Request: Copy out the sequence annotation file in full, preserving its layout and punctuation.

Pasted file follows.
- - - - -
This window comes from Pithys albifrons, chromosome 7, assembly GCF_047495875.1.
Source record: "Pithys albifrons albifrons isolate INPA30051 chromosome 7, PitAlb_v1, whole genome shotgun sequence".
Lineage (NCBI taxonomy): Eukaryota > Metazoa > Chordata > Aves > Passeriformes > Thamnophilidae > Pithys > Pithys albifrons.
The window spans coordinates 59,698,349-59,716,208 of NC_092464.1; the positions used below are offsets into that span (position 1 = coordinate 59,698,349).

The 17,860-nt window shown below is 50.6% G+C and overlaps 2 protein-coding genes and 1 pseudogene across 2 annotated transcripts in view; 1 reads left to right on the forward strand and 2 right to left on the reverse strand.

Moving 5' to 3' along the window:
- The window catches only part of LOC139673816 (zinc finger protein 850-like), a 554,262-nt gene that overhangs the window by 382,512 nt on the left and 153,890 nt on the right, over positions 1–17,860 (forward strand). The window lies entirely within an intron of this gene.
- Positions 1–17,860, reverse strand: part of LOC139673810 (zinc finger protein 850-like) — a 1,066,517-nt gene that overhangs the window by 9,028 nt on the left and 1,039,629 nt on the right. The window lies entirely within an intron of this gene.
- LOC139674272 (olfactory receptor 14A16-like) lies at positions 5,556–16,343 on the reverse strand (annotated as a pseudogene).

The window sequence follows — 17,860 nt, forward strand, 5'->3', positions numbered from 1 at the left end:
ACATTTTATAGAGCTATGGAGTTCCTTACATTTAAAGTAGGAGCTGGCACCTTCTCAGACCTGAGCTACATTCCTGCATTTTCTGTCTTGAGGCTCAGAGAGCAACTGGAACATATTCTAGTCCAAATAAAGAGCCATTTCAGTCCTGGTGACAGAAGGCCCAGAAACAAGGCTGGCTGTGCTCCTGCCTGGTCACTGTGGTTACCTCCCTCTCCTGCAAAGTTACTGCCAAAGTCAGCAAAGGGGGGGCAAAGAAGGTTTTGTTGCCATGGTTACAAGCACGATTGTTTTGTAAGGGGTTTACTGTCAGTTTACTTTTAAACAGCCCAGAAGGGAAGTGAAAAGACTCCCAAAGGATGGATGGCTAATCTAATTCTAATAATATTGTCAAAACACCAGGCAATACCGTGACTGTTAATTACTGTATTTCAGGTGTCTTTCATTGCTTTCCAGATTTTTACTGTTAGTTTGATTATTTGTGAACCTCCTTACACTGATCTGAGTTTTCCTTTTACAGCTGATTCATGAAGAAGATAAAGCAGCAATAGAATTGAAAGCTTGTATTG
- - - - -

This window comes from Pithys albifrons, chromosome 7, assembly GCF_047495875.1.
Source record: "Pithys albifrons albifrons isolate INPA30051 chromosome 7, PitAlb_v1, whole genome shotgun sequence".
Lineage (NCBI taxonomy): Eukaryota > Metazoa > Chordata > Aves > Passeriformes > Thamnophilidae > Pithys > Pithys albifrons.
The window spans coordinates 59,698,349-59,716,208 of NC_092464.1; the positions used below are offsets into that span (position 1 = coordinate 59,698,349).

The 17,860-nt window shown below is 50.6% G+C and overlaps 2 protein-coding genes and 1 pseudogene across 2 annotated transcripts in view; 1 reads left to right on the forward strand and 2 right to left on the reverse strand.

Moving 5' to 3' along the window:
- The window catches only part of LOC139673816 (zinc finger protein 850-like), a 554,262-nt gene that overhangs the window by 382,512 nt on the left and 153,890 nt on the right, over positions 1–17,860 (forward strand). The window lies entirely within an intron of this gene.
- Positions 1–17,860, reverse strand: part of LOC139673810 (zinc finger protein 850-like) — a 1,066,517-nt gene that overhangs the window by 9,028 nt on the left and 1,039,629 nt on the right. The window lies entirely within an intron of this gene.
- LOC139674272 (olfactory receptor 14A16-like) lies at positions 5,556–16,343 on the reverse strand (annotated as a pseudogene).

The window sequence follows — 17,860 nt, forward strand, 5'->3', positions numbered from 1 at the left end:
ACATTTTATAGAGCTATGGAGTTCCTTACATTTAAAGTAGGAGCTGGCACCTTCTCAGACCTGAGCTACATTCCTGCATTTTCTGTCTTGAGGCTCAGAGAGCAACTGGAACATATTCTAGTCCAAATAAAGAGCCATTTCAGTCCTGGTGACAGAAGGCCCAGAAACAAGGCTGGCTGTGCTCCTGCCTGGTCACTGTGGTTACCTCCCTCTCCTGCAAAGTTACTGCCAAAGTCAGCAAAGGGGGGGCAAAGAAGGTTTTGTTGCCATGGTTACAAGCACGATTGTTTTGTAAGGGGTTTACTGTCAGTTTACTTTTAAACAGCCCAGAAGGGAAGTGAAAAGACTCCCAAAGGATGGATGGCTAATCTAATTCTAATAATATTGTCAAAACACCAGGCAATACCGTGACTGTTAATTACTGTATTTCAGGTGTCTTTCATTGCTTTCCAGATTTTTACTGTTAGTTTGATTATTTGTGAACCTCCTTACACTGATCTGAGTTTTCCTTTTACAGCTGATTCATGAAGAAGATAAAGCAGCAATAGAATTGAAAGCTTGTATTG